Foods High in Cholesterol Could Save Your Health!

July, 2005 Revised March, 2007

by Chris Masterjohn

No, you read that right. Foods high in cholesterol can actually save your health.

Cholesterol has been one of the most maligned and misunderstood substances of the twentieth century. Eating foods high in cholesterol was long thought to raise blood cholesterol levels, something considered to be so dangerous that some of the most nutritious foods on the planet -- like liver and egg yolks -- were demonized as enemies of our arteries.

Unfortunately the campaign against cholesterol has washed away from our daily menus many of the most important foods we should treasure for excellent health and vitality.

Polyunsaturated Fat — Healthy or Harmful?

Not only that, but medical researchers began recommending the consumption of vegetable oils to obtain large amounts of polyunsaturated fatty acids (PUFA), because these fatty acids reduce cholesterol levels. More recently, to counteract the negative effects of omega-6 PUFA from vegetable oils, many are recommending consuming high amounts of omega-3 PUFA from fish oils. But the need for PUFA is incredibly small and both omega-6 and omega-3 PUFA can contribute to degenerative disease by increasing exposure to "oxidative stress." For more information on the true requirement for PUFA, click here.

The Effect of Foods on Cholesterol Levels

Since we cannot possibly eat enough cholesterol to use for our bodies' daily functions, our bodies make their own. When we eat more foods rich in this compound, our bodies make less. If we deprive ourselves of foods high in cholesterol -- such as eggs, butter, and liver — our body revs up its cholesterol synthesis. The end result is that, for most of us, eating foods high in cholesterol has very little impact on our blood cholesterol levels.

In seventy percent of the population, foods rich in cholesterol such as eggs cause only a subtle increase in cholesterol levels or none at all. In the other thirty percent, these foods do cause a rise in blood cholesterol levels. Despite this, research has never established any clear relationship between the consumption of dietary cholesterol and the risk for heart disease.1 (See: Myth: Eating Cholesterol-Rich Foods Raises Blood Cholesterol Levels.)

Raising cholesterol levels is not necessarily a bad thing either. In fact, in one to three percent of the population, dietary cholesterol might be an essential nutrient.

Arachidonic Acid is Essential to Growth as Well as Healthy Hair and Skin

Moreover, cholesterol-rich foods are the main source of arachidonic acid (AA). While AA is often said to be inflammatory, it is actually the most critically essential fatty acid in the body. Healthy adults only need very little, if any, of it, but growing children, women who are looking to conceive or are pregnant or nursing, and people who are bodybuilding, suffering from degenerative diseases involving oxidative stress, or recovering from injury need to consume AA in the diet. Strict vegans and those who consume lots of omega-3 fats might also require AA in the diet. Signs of deficiency include scaly skin, hair loss, and infertility. Click here for more information on the requirement for arachidonic acid.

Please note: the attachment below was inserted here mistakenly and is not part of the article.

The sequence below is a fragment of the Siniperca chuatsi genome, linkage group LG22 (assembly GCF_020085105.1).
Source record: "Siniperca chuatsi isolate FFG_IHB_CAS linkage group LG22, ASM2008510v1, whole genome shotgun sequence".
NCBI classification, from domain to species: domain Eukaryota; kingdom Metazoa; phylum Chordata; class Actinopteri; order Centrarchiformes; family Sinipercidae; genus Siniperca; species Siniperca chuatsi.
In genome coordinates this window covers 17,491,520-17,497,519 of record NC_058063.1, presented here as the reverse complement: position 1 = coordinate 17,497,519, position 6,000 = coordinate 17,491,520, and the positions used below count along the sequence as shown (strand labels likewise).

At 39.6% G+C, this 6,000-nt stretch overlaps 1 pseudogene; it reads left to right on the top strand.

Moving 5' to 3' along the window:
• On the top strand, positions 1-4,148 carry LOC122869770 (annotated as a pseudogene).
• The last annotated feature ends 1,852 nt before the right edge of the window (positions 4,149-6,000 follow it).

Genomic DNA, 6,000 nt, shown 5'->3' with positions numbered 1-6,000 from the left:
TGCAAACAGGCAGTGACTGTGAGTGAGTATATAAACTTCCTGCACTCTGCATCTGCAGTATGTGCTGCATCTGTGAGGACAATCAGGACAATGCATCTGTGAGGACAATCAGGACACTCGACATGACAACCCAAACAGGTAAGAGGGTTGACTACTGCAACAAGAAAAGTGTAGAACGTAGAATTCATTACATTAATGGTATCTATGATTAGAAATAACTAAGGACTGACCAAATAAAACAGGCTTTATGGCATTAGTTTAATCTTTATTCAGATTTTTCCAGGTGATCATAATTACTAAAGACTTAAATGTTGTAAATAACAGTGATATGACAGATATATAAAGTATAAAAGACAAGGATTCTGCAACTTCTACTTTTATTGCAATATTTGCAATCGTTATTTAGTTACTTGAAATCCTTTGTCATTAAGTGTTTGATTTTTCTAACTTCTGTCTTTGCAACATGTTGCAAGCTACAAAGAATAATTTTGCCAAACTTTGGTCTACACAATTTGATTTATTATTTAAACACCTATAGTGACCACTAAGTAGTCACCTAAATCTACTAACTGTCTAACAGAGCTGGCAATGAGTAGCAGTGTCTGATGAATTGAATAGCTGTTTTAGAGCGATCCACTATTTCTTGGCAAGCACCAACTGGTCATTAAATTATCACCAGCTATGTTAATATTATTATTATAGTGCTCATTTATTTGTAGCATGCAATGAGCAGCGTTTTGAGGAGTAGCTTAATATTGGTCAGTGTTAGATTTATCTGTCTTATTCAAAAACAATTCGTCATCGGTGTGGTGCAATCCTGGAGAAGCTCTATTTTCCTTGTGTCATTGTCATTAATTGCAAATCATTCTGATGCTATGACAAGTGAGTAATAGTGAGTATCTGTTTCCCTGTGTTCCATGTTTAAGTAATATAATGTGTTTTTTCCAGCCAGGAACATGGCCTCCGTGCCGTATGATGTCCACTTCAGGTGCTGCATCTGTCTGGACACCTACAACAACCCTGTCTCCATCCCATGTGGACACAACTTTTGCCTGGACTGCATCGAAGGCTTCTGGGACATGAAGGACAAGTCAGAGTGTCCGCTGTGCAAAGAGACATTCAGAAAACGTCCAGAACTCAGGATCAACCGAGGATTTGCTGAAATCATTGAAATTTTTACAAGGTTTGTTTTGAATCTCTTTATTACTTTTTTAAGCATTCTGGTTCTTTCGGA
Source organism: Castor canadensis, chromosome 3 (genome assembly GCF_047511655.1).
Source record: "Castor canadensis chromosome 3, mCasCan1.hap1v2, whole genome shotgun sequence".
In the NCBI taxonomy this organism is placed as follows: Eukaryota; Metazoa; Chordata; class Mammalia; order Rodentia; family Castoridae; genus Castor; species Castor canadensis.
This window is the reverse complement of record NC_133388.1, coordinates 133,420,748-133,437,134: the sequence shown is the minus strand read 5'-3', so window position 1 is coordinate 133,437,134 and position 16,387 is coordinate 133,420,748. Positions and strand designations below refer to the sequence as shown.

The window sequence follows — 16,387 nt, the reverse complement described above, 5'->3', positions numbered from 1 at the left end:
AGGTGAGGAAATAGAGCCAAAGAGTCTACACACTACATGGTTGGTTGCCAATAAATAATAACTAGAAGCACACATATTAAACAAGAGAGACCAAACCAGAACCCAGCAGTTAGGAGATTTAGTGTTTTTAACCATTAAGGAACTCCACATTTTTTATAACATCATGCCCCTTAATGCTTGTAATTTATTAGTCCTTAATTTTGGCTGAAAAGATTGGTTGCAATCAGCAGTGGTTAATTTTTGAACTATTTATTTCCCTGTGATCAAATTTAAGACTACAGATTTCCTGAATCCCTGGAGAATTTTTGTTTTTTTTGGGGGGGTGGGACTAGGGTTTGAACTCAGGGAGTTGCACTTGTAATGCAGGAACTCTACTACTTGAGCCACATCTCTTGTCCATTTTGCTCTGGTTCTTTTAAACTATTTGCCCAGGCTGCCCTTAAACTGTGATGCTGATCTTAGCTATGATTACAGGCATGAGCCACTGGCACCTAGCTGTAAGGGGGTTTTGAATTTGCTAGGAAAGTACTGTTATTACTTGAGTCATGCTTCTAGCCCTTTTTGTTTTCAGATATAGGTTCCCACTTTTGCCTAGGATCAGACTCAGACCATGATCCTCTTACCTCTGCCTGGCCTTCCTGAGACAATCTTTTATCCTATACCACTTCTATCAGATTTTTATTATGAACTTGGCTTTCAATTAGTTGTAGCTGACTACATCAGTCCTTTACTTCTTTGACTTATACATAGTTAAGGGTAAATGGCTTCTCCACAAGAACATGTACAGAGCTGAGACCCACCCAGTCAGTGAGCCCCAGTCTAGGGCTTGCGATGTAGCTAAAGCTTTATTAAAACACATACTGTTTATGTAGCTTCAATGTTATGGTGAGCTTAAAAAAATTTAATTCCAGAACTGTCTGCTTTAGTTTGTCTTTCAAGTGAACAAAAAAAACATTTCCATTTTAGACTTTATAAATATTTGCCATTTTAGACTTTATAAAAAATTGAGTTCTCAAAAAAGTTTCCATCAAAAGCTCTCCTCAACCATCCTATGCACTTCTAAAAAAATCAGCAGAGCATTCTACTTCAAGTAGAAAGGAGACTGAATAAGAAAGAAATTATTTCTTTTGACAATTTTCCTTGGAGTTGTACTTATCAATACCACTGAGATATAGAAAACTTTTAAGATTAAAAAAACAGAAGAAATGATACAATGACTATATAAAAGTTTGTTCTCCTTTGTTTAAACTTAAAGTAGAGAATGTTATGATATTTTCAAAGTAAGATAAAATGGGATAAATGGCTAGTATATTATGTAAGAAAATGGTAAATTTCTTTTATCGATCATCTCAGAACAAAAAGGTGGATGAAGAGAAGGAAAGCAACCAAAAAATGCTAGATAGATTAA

Which Foods are Highest In Cholesterol?

Below is a table that shows the top twenty cholesterol-rich whole foods from the USDA's database, listed by milligrams of cholesterol per gram of food. Although dietary cholesterol is not an essential nutrient for most people, the foods richest in cholesterol have unique nutrient profiles that make them critical components of a nutrient-dense diet. In order to maintain superb health, increased energy and stamina, peak mental performance, and sexual vitality, picking some of the foods at the top of this list for daily consumption will prove to be your best weapon.

Table 1: Top Twenty Foods High in Cholesterol




Cholesterol Content by mass (mg/g)

Chicken Liver


Chicken Giblets




Beef Liver


Turkey Giblets




Pork Liver Sausage






Heavy Cream




Pork Ribs




Turkey Neck


Pork Shoulder


Beef Chuck






Duck Meat






Data taken from the USDA Nutrient Database for Standard Reference, Release 17. For a complete list of foods high in cholesterol that includes refined, enriched, and packaged foods, sorted by mg of cholesterol per serving, click on the underlined text. If you would like the same list of foods high in cholesterol sorted alphabetically, please click on the underlined text in this sentence.

Health Foods High in Cholesterol

Chicken liver takes the top-spot among all foods high in cholesterol, and the top seven contain three entries for liver. My must-read selection of articles on liver shows why liver should also take the top spot on your list of healthy foods to eat, why it knocks the socks off of any energy drink on the market, and how to find the right liver and prepare it correctly so you can actually enjoy it.

Everyone knows eggs - or, egg yolks, rather - are high in cholesterol. Many have, trying to maintain a "healthy" diet, discarded the yolks from this food for this reason.

My article on the Incredible, Edible Egg Yolk proves that this super-food contains nearly all the nutrition in an egg, and shows you how to find the healthiest eggs in your area.